Transcrypts, a blockchain-based document security startup, signed a partnership with Doctors Without Borders, or DWB, on November 11 during a press conference. They have already uploaded 6500 vaccination data to the blockchain due to their collaboration, with a target of 76000 by 2022.

The majority of the vaccinations documented are COVID 19 vaccines, but the business indicated that the ultimate objective is to keep all patient medical information on the blockchain, accessible via a patient’s phone. Zain Zaidi, then an electrical engineering student at San Jose State University, started the tiny California firm last year. Paychex, ADP, Zoom, Spirit Airlines, and Oracle are among the firm’s current customers.

Transcrypts originated to prevent resume cheating promoted to HR professionals before extending into income verification for landlords. The company now describes itself as a full-service documentation provider. The DWB collaboration is the company’s first entry into medical records. Earlier, Transcrypt discovered that HIPAA and other compliance rules effectively prohibited the use of blockchain to store medical information in the United States.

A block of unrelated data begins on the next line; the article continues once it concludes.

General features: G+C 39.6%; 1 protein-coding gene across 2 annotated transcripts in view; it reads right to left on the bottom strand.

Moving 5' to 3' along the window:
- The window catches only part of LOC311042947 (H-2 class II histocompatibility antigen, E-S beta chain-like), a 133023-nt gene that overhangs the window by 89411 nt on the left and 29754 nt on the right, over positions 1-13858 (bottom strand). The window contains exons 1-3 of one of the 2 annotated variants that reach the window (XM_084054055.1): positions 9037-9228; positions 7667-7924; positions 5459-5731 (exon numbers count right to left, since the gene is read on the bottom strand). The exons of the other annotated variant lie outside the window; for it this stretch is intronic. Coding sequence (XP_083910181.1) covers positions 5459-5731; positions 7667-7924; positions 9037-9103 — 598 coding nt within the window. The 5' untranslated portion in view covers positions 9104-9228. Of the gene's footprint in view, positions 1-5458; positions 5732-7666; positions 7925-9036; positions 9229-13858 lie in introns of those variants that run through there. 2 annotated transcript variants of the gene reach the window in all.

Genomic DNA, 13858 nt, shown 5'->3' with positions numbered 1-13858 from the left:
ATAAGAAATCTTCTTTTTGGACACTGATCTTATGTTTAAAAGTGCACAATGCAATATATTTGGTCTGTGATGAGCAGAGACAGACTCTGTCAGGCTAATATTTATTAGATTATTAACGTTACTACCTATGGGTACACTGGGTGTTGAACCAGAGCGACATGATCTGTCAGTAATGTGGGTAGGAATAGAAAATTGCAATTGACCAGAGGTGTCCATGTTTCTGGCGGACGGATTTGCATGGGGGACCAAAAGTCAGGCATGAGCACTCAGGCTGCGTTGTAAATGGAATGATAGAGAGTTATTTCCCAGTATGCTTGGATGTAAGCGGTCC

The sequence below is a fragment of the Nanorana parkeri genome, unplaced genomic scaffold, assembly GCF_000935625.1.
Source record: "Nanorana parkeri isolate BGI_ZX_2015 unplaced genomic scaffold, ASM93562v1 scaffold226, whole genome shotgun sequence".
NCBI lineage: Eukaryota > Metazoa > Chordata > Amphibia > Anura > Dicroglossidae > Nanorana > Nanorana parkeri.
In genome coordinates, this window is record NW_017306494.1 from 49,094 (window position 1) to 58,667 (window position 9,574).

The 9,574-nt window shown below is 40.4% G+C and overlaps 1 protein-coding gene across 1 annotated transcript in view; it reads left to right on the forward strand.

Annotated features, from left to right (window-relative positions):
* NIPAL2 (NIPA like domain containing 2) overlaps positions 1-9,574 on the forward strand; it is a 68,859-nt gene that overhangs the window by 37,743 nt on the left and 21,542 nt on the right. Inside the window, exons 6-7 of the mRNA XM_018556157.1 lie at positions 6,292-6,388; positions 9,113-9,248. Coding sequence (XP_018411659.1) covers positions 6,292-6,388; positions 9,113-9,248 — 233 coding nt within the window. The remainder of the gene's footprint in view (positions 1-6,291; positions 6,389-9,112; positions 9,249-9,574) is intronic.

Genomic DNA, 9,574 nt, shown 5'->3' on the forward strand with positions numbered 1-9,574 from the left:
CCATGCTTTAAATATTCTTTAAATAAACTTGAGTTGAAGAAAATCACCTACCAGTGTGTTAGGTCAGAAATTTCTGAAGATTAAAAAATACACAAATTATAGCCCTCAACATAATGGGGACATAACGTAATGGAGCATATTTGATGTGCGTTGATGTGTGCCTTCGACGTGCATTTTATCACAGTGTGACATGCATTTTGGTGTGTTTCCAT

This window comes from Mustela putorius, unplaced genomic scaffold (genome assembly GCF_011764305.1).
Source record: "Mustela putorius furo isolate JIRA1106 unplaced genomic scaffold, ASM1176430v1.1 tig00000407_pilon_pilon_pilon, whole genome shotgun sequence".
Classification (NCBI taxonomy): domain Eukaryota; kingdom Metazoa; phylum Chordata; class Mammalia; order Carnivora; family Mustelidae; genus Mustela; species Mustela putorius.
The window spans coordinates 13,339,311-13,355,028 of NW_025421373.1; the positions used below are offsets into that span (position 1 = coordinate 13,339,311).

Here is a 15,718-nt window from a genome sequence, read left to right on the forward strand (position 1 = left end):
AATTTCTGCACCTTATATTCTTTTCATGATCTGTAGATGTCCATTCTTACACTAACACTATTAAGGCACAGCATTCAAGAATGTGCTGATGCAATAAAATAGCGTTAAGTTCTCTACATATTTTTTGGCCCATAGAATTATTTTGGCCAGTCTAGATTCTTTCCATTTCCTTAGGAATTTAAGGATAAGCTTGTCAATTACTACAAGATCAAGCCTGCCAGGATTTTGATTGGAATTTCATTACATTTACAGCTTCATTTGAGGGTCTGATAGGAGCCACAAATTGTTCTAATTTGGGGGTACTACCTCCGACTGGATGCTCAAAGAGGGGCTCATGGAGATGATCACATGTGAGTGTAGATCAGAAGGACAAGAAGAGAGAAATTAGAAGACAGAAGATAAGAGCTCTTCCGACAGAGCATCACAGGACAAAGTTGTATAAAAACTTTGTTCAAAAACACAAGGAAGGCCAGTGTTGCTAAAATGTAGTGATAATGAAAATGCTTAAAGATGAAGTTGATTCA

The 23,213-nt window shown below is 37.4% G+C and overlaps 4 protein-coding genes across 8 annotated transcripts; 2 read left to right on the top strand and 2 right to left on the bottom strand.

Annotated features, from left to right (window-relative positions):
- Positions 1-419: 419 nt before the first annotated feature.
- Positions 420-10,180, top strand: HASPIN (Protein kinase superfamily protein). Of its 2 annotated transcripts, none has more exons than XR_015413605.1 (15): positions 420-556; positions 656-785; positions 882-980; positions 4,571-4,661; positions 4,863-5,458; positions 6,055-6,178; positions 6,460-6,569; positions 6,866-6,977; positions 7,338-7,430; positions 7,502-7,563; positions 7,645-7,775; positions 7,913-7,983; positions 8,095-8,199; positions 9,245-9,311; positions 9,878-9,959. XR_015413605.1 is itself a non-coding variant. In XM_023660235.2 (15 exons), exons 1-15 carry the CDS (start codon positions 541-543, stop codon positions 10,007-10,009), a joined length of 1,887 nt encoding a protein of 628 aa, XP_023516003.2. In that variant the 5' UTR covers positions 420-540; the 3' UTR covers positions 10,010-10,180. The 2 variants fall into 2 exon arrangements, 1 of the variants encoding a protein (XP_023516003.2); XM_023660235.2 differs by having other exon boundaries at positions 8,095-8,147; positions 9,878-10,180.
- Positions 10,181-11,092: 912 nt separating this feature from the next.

How can blockchain technology be used?

When it comes to the accessibility of patient medical data in developing countries, Zaidi believes blockchain may help save many needless deaths.

Every year, more than 700,000 people in India die due to a lack of access to a patient’s medical records. Many fatalities may have been avoided if doctors had access to all of a patient’s medical information. Doctors Without Borders and TransCrypts want to develop a future where this loss of life may be reduced via this collaboration.

COVID immunization data have been kept on the blockchain before. For example, in January, veChain launched a program to accomplish just that at a big hospital in Cyprus.


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